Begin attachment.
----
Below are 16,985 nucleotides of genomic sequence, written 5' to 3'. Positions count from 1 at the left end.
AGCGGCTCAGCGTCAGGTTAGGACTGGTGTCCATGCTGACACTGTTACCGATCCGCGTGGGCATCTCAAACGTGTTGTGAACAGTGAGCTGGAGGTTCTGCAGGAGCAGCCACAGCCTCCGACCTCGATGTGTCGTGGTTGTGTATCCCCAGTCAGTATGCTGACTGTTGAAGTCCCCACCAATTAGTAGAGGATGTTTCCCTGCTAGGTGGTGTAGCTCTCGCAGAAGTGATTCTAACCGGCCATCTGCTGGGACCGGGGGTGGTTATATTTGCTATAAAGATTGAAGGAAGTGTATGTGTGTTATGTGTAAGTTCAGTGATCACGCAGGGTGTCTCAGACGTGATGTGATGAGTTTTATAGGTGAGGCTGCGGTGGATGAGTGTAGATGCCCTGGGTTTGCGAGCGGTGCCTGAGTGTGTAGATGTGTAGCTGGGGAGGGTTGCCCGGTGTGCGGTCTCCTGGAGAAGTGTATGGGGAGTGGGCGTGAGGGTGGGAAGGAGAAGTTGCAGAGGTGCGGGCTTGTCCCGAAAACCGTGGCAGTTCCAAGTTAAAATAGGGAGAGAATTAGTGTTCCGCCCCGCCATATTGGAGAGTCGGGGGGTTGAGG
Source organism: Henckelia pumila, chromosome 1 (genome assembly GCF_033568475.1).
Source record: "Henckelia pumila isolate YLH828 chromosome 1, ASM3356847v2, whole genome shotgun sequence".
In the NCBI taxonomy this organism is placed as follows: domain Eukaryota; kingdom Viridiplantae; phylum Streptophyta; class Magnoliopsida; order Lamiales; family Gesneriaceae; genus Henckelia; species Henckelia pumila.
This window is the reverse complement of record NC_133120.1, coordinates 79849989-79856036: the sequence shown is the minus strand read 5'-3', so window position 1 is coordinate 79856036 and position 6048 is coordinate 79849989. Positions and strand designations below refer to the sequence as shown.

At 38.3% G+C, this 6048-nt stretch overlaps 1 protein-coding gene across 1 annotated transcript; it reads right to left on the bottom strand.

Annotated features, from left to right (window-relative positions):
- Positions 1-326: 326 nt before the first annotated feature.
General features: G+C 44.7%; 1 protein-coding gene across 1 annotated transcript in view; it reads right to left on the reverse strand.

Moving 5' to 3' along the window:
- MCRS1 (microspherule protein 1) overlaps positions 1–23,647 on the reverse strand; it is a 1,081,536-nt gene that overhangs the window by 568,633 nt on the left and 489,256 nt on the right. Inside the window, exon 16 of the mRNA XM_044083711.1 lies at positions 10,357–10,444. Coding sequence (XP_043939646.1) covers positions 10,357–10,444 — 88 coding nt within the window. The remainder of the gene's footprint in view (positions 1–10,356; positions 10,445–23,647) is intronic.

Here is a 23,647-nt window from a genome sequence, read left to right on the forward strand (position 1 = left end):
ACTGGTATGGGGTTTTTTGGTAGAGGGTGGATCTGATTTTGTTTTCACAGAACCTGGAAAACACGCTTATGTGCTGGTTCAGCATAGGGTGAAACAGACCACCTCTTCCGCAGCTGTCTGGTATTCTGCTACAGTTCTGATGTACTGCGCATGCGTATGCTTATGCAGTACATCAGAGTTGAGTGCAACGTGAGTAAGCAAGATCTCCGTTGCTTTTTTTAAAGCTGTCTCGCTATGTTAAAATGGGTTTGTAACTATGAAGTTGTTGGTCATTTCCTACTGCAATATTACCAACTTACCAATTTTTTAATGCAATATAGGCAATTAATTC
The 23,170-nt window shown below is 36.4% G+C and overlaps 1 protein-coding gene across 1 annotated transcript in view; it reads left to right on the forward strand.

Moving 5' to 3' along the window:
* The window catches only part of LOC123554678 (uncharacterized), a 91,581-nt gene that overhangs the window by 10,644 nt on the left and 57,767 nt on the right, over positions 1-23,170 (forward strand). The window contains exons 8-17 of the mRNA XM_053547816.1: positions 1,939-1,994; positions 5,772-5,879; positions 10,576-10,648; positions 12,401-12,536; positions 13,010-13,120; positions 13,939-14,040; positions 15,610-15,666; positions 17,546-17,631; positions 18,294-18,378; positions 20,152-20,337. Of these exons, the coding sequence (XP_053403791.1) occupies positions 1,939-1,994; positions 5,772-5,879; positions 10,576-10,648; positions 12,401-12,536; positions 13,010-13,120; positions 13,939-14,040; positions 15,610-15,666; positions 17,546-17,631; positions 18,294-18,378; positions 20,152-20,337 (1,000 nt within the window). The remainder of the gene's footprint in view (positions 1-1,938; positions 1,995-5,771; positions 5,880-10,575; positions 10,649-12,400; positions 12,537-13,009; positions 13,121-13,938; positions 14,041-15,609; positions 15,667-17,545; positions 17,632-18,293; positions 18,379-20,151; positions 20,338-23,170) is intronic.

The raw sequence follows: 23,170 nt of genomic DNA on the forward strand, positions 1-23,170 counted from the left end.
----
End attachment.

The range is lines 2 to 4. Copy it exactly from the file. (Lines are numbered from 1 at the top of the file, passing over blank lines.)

AGCGGCTCAGCGTCAGGTTAGGACTGGTGTCCATGCTGACACTGTTACCGATCCGCGTGGGCATCTCAAACGTGTTGTGAACAGTGAGCTGGAGGTTCTGCAGGAGCAGCCACAGCCTCCGACCTCGATGTGTCGTGGTTGTGTATCCCCAGTCAGTATGCTGACTGTTGAAGTCCCCACCAATTAGTAGAGGATGTTTCCCTGCTAGGTGGTGTAGCTCTCGCAGAAGTGATTCTAACCGGCCATCTGCTGGGACCGGGGGTGGTTATATTTGCTATAAAGATTGAAGGAAGTGTATGTGTGTTATGTGTAAGTTCAGTGATCACGCAGGGTGTCTCAGACGTGATGTGATGAGTTTTATAGGTGAGGCTGCGGTGGATGAGTGTAGATGCCCTGGGTTTGCGAGCGGTGCCTGAGTGTGTAGATGTGTAGCTGGGGAGGGTTGCCCGGTGTGCGGTCTCCTGGAGAAGTGTATGGGGAGTGGGCGTGAGGGTGGGAAGGAGAAGTTGCAGAGGTGCGGGCTTGTCCCGAAAACCGTGGCAGTTCCAAGTTAAAATAGGGAGAGAATTAGTGTTCCGCCCCGCCATATTGGAGAGTCGGGGGGTTGAGG
Source organism: Henckelia pumila, chromosome 1 (genome assembly GCF_033568475.1).
Source record: "Henckelia pumila isolate YLH828 chromosome 1, ASM3356847v2, whole genome shotgun sequence".